That having been said, I want you to know that I have gone to some additional expense and effort for you, to integrate ICC Pro with Talkwalker, and finally, as of today it has been implemented for you so you can still use every function in the software, albeit without Google Alerts Feeds. Please update ICC Pro to 1.16 in order to get the latest code which allows you to consume feeds from TalkWalker instead of the deceased Google Alerts feeds.

While you do that, I would really like you to take the time to consider the reasons that I may be trying to “wean” everyone onto my new platform, that being ICC Express.

1) It’s highly scalable and upgradeable – meaning, I can program just about any function in Flex that I want to and the sky is the limit to the kinds of functionality I can plug in. This is not at all true with the javascript platform that ICC Pro was written on. Therefore, ICC Pro is not upgradeable to the level of an application written in Flex. It’s never really going to be much more than what it is now just simply because of those limitations. To put it in an analogy, it’s sort of like taking a sailboat and trying to turn it into a motor boat, it’s really just not made for that.

2) My new software is more secure for me – with ICC Pro people can literally steal my code right out of the program directory because it’s just Javascript. I’ve done my best to obfuscate the code, but there it is anyway. With Flex/Air applications, the program is issued as a compiled binary exe file, meaning that the code is never exposed for stealing. That’s way better for me.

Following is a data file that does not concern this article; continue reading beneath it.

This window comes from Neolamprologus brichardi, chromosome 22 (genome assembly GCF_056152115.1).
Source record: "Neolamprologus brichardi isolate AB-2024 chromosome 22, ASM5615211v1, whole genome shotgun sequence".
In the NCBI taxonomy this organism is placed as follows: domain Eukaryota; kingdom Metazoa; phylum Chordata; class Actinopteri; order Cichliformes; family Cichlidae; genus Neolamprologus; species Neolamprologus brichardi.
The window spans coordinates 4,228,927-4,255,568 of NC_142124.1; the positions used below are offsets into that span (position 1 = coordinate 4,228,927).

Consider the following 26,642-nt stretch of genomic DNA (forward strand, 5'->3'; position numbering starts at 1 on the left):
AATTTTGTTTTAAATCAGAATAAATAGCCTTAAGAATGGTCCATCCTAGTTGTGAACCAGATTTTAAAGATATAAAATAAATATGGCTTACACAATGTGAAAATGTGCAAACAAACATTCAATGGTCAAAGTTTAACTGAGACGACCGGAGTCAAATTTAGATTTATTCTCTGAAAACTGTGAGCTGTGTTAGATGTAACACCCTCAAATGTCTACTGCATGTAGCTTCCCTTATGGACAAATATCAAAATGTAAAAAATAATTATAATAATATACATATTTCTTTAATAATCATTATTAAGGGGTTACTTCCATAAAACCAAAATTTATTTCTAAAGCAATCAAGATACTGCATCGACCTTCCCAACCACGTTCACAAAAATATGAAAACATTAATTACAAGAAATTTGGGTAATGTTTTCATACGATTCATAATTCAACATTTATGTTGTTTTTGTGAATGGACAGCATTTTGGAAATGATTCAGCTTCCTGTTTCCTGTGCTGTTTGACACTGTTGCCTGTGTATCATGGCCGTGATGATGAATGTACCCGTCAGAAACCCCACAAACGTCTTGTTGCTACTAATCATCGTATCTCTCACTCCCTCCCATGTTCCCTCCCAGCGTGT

3) Because of the scalability mentioned in the previous points, I am able to imagine greater things for all of my software going forward, things that will help YOU tremendously even if you don’t quite realise it yet. I’ve been developing some amazing systems to help you automate your business and they would never really work with ICC Pro because of the platform differences I’ve already described. These systems are literally just days away from being rolled out to my unlimited members.

So while you may see this as some kind of money grab, in fact I am trying to do you a favor so you won’t be left behind when the really good stuff starts to happen with my new platform. I’m really sorry if anyone has taken this as some kind of disappointment or rejection, but I think if you observe any of the new marketing tools coming out these days everyone is going through a kind of evolution — Google is forcing us to do that, by undergoing its own evolution. And the internet is that way always – what worked last year may not work this year.

I hope this post gives you a little more insight to the issues I have been dealing with and why I have in fact marketed you to my new membership software. I would never have done it if I didn’t think it was much better for you, as well as me. I sure hope you don’t have such a disillusioned view of me that you don’t feel that’s true; I assure you, it is.